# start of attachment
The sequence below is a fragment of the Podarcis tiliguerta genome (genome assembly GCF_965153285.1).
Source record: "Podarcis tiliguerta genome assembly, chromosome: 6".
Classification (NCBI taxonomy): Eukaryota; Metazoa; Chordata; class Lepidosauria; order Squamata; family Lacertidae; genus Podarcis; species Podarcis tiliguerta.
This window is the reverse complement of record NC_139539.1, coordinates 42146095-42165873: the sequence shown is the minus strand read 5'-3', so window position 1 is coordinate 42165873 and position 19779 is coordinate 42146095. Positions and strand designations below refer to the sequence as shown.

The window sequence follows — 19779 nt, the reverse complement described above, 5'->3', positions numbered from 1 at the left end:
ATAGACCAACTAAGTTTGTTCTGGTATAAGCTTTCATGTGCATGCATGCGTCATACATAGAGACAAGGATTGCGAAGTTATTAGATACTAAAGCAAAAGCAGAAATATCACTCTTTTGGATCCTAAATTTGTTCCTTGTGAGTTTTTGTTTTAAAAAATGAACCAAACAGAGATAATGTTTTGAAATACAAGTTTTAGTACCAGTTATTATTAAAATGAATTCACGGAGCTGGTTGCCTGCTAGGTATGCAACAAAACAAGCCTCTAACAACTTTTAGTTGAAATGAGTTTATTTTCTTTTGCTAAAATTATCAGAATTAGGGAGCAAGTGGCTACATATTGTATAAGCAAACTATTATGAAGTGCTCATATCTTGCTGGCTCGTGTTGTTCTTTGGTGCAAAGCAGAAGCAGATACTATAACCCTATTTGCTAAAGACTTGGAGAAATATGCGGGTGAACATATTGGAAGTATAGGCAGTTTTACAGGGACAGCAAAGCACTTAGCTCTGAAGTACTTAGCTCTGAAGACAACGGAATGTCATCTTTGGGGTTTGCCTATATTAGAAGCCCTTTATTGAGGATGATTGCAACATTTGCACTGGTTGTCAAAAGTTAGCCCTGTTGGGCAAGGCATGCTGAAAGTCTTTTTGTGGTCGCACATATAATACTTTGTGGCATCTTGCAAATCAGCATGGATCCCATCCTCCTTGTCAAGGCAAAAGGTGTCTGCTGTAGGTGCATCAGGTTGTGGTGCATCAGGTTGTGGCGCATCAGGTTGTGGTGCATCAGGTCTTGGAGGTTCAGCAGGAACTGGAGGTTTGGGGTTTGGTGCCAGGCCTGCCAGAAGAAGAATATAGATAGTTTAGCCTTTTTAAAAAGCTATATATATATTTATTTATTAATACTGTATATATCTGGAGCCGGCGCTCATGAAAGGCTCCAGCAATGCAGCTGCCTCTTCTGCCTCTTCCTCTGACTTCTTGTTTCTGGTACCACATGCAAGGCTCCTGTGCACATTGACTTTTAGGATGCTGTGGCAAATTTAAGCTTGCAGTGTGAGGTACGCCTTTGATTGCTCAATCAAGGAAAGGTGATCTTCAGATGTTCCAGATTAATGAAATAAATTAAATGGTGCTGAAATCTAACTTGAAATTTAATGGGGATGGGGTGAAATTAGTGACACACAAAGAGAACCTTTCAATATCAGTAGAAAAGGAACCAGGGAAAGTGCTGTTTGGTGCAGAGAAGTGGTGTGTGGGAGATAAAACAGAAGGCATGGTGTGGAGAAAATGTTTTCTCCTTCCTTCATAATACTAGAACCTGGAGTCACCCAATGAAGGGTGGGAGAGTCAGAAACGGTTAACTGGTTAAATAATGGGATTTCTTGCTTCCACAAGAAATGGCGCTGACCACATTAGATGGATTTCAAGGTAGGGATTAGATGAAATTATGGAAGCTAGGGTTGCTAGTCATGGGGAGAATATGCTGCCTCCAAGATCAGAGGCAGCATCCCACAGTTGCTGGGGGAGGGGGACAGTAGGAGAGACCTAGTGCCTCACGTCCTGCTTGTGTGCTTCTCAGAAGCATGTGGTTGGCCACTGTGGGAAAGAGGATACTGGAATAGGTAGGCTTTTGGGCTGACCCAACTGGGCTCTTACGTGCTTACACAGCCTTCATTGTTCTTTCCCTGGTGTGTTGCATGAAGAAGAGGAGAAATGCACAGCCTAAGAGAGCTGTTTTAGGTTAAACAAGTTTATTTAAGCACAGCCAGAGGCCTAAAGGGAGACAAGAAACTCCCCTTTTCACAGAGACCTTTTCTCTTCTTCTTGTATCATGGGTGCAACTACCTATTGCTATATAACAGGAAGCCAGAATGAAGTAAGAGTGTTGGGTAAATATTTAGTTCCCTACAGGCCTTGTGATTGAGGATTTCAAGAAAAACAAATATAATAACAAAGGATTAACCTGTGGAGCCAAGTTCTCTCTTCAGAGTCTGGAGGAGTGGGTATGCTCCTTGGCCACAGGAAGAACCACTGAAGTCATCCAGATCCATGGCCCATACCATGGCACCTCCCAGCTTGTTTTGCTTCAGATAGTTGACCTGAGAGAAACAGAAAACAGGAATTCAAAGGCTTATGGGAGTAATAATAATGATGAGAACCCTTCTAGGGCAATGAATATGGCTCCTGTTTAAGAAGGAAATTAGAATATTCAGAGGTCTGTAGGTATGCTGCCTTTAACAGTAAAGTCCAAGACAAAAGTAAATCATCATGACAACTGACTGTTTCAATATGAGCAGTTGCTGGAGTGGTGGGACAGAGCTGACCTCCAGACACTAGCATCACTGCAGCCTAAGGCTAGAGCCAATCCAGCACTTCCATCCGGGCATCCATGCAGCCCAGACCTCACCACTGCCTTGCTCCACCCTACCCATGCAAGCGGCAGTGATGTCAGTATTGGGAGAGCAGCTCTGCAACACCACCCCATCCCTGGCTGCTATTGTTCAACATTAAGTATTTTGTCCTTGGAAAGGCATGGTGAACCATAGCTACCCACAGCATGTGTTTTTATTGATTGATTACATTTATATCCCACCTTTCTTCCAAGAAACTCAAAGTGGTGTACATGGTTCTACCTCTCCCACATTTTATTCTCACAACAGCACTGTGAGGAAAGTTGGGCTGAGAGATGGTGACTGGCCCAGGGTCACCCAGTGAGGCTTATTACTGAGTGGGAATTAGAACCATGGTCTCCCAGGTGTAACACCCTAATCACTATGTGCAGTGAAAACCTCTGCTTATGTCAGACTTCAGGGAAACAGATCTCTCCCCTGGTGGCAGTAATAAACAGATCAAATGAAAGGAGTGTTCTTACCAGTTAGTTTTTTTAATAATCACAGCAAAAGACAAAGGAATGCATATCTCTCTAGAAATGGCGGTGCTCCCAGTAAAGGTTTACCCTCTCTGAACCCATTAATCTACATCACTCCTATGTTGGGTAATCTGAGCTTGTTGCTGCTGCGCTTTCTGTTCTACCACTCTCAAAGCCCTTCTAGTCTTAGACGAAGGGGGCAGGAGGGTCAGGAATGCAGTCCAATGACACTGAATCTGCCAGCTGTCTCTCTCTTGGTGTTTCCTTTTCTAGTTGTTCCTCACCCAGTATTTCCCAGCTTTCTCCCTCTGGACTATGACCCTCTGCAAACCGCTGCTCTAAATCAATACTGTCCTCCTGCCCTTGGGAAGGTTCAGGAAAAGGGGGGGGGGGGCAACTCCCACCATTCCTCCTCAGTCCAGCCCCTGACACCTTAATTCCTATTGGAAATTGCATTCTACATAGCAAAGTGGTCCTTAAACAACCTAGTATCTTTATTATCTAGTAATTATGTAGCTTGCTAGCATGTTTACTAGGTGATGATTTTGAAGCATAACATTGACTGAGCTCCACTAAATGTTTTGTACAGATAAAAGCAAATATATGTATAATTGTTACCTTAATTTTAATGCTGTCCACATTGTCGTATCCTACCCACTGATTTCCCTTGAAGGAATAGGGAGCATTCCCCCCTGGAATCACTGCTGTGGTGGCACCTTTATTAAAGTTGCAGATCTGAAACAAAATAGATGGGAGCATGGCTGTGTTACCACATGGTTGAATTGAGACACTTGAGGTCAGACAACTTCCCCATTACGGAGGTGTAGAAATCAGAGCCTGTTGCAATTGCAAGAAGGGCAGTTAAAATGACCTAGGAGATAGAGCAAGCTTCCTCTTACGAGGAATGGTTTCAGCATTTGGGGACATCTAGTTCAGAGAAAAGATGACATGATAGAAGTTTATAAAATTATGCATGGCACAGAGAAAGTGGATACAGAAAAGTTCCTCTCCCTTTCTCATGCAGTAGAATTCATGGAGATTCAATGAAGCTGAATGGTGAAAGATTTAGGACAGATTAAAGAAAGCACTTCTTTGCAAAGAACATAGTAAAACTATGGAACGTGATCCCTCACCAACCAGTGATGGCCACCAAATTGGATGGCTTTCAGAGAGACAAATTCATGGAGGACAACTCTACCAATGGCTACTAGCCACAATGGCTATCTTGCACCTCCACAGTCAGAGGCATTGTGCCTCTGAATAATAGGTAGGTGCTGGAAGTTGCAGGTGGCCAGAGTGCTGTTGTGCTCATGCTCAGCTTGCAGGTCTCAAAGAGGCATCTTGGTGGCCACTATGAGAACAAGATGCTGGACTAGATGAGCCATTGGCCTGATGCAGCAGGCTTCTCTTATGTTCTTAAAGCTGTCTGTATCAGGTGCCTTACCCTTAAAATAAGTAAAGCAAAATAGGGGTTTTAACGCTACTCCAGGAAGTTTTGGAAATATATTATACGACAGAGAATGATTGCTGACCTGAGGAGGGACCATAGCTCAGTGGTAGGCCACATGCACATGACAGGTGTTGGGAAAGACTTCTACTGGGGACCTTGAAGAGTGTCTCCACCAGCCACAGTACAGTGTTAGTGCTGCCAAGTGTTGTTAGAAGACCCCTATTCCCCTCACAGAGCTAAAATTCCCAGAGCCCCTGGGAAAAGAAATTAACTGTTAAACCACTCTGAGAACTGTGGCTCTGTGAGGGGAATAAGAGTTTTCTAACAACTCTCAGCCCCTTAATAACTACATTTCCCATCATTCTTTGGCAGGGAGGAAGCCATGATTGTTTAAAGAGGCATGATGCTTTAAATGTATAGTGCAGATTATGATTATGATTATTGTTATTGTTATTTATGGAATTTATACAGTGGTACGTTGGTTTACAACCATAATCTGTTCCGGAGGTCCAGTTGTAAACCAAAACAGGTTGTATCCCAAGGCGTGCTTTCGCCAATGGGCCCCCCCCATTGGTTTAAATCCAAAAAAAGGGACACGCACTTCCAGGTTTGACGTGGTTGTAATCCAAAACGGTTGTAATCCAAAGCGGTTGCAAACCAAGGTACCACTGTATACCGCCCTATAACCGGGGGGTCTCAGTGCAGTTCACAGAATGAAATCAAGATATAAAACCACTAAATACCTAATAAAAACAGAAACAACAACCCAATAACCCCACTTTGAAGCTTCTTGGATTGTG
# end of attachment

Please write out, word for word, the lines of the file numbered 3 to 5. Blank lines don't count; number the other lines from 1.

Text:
Classification (NCBI taxonomy): Eukaryota; Metazoa; Chordata; class Lepidosauria; order Squamata; family Lacertidae; genus Podarcis; species Podarcis tiliguerta.
This window is the reverse complement of record NC_139539.1, coordinates 42146095-42165873: the sequence shown is the minus strand read 5'-3', so window position 1 is coordinate 42165873 and position 19779 is coordinate 42146095. Positions and strand designations below refer to the sequence as shown.

The window sequence follows — 19779 nt, the reverse complement described above, 5'->3', positions numbered from 1 at the left end: